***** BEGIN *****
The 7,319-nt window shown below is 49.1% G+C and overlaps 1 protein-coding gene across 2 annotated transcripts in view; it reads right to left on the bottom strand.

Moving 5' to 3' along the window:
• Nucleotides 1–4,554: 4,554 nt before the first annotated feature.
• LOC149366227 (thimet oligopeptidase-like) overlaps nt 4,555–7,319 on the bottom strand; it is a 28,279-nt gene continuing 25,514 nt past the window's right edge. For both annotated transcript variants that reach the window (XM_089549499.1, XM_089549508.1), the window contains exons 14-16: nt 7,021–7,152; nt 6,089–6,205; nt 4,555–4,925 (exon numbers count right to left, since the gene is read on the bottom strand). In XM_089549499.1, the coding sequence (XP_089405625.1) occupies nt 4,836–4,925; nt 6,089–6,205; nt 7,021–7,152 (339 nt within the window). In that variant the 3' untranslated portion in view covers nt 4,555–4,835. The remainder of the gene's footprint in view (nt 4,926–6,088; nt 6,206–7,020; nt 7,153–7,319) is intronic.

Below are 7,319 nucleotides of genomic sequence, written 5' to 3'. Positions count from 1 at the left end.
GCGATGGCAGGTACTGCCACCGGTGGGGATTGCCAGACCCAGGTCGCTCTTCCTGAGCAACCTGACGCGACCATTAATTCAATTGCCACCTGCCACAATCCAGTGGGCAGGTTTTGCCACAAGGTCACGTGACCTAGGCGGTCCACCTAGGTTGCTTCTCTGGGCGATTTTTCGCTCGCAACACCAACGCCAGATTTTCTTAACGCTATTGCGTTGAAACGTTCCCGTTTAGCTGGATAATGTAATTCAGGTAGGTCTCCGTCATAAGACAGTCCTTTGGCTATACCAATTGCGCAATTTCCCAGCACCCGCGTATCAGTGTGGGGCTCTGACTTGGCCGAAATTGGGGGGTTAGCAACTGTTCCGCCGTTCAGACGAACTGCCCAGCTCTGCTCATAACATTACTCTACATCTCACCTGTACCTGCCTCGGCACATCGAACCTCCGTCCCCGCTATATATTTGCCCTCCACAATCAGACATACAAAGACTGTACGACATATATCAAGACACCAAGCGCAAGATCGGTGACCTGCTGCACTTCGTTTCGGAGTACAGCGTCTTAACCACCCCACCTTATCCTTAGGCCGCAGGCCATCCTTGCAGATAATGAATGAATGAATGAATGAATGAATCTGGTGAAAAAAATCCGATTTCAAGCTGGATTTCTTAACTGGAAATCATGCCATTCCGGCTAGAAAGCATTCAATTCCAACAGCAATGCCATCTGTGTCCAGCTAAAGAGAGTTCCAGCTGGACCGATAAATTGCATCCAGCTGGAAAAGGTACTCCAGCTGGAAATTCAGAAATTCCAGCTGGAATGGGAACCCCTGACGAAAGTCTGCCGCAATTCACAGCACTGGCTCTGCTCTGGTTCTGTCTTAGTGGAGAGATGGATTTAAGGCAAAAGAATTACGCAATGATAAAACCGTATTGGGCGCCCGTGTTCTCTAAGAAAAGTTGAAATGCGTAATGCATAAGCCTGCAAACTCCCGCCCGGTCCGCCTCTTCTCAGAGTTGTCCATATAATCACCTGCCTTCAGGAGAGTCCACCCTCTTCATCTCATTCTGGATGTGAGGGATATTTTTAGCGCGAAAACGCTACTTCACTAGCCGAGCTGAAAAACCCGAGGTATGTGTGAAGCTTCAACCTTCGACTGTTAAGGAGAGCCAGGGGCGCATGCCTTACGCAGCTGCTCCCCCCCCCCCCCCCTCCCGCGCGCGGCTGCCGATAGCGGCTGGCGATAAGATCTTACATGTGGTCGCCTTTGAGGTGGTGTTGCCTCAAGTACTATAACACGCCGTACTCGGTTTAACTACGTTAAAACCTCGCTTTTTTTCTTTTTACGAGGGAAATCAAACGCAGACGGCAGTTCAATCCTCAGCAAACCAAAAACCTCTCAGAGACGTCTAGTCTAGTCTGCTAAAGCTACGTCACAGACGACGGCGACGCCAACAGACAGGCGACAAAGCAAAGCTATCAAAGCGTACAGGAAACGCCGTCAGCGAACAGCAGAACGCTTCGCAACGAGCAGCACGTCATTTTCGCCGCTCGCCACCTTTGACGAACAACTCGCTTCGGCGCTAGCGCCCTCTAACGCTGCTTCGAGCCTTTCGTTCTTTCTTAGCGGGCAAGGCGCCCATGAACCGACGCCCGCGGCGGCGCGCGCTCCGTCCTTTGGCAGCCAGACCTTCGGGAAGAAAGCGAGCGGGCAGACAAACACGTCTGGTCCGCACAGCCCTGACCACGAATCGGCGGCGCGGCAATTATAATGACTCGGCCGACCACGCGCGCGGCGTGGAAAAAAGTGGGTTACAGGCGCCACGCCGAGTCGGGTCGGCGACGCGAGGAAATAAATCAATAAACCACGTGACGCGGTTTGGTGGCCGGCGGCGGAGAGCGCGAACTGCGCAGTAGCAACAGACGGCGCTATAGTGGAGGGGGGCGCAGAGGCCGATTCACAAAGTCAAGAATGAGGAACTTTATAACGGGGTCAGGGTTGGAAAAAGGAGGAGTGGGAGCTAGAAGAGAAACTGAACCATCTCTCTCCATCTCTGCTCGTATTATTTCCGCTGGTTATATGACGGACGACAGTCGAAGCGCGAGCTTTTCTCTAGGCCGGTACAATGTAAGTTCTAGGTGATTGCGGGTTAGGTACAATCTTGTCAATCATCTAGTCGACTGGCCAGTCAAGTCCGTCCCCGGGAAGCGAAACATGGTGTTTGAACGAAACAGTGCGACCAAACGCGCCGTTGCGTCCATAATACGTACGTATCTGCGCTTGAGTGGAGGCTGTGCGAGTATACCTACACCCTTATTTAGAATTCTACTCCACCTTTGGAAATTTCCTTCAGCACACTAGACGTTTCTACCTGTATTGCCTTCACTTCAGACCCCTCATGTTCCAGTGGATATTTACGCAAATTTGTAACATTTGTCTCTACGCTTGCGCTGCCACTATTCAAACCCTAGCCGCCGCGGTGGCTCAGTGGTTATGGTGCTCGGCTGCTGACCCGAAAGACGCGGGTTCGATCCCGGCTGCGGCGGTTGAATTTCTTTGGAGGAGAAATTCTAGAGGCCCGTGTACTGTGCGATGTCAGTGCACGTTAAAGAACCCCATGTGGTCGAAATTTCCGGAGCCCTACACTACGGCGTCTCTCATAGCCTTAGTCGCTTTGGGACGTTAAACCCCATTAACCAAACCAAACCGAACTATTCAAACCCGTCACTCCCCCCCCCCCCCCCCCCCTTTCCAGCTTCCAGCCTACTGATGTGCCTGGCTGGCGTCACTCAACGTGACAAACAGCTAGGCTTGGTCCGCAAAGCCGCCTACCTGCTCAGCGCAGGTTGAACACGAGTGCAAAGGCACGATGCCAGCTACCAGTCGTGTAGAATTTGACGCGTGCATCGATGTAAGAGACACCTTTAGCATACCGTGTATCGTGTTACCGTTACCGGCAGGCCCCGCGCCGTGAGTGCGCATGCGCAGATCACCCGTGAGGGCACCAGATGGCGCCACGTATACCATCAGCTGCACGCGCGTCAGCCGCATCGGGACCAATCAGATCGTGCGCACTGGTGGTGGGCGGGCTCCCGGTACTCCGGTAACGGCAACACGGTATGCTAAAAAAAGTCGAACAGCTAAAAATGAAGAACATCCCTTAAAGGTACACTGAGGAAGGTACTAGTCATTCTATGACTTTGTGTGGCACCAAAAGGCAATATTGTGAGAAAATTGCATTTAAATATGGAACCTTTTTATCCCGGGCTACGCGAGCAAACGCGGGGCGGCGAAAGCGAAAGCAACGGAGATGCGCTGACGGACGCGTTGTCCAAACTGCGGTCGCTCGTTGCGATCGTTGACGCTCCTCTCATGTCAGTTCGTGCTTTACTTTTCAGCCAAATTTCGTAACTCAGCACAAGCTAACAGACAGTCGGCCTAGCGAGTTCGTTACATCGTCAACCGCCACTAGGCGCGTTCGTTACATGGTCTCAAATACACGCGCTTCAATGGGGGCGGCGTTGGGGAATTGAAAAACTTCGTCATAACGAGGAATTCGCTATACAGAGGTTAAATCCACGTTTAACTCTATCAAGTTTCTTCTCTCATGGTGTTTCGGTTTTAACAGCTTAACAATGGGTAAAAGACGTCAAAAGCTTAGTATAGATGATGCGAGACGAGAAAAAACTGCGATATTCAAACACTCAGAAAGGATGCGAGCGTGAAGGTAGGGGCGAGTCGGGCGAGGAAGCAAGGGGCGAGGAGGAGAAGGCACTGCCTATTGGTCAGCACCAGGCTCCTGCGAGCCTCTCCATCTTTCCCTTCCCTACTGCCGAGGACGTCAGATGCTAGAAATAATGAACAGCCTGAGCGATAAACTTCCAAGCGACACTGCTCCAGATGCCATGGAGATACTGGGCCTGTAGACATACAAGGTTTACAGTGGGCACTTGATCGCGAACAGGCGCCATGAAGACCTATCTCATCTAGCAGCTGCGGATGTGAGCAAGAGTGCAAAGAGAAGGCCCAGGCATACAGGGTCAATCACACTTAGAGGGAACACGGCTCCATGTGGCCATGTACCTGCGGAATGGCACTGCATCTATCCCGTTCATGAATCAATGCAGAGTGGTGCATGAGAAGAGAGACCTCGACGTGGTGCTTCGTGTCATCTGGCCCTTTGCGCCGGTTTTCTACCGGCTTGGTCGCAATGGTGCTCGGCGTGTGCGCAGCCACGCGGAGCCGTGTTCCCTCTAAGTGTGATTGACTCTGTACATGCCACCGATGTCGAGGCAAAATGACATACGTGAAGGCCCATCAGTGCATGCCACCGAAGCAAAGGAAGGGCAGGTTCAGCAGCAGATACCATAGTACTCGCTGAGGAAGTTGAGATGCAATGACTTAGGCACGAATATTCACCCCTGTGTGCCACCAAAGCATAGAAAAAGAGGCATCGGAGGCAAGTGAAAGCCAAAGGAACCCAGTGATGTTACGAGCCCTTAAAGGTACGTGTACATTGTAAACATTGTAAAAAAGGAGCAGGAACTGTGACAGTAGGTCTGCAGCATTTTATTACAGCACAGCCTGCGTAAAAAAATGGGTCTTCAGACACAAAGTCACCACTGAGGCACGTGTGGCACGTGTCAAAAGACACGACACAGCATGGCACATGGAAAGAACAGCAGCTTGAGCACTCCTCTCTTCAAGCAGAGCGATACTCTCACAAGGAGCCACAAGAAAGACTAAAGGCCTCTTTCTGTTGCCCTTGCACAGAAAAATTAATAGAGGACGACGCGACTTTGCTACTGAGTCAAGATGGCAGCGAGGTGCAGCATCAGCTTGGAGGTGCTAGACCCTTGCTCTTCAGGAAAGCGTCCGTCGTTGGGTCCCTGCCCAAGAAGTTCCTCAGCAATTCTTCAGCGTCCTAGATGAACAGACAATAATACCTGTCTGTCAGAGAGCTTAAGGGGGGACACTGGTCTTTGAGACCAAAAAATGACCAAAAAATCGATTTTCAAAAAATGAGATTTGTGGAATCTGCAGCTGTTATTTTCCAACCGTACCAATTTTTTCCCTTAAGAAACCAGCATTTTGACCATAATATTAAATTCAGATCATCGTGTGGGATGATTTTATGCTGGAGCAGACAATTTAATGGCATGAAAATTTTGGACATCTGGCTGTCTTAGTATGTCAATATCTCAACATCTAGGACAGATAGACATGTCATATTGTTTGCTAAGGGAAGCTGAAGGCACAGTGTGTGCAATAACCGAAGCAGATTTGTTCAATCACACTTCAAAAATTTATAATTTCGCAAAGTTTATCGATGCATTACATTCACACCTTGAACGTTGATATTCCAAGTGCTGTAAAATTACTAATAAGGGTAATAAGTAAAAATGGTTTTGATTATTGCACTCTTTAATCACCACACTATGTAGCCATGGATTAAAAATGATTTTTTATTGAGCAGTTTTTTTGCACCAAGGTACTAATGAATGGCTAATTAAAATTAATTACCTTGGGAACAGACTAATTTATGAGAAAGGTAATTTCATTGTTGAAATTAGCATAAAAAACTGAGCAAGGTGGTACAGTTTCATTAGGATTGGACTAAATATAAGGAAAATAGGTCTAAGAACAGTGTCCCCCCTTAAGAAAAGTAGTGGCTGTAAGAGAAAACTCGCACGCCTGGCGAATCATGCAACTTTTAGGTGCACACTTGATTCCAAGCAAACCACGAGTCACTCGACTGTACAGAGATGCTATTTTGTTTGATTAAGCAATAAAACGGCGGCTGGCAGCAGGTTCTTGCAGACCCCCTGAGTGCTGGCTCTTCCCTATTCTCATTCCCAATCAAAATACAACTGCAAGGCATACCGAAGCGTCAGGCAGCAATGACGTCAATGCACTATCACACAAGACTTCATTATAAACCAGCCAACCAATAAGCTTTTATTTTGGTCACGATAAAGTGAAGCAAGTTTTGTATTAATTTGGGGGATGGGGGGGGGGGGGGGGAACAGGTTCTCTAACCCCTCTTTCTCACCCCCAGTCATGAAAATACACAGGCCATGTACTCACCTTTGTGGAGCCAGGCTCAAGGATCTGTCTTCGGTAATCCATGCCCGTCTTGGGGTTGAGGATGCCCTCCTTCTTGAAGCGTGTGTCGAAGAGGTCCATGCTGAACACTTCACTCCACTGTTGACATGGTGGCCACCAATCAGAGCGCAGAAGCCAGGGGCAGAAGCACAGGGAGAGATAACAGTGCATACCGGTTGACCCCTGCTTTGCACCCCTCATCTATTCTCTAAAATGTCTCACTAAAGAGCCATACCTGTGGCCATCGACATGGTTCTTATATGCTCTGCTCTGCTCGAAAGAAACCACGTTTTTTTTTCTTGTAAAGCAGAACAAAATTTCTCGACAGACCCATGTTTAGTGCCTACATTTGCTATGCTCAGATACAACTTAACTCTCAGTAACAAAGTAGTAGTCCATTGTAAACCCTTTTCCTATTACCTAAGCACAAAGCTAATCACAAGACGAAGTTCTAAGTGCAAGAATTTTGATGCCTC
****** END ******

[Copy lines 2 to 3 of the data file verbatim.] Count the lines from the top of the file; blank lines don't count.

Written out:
Moving 5' to 3' along the window:
• Nucleotides 1–4,554: 4,554 nt before the first annotated feature.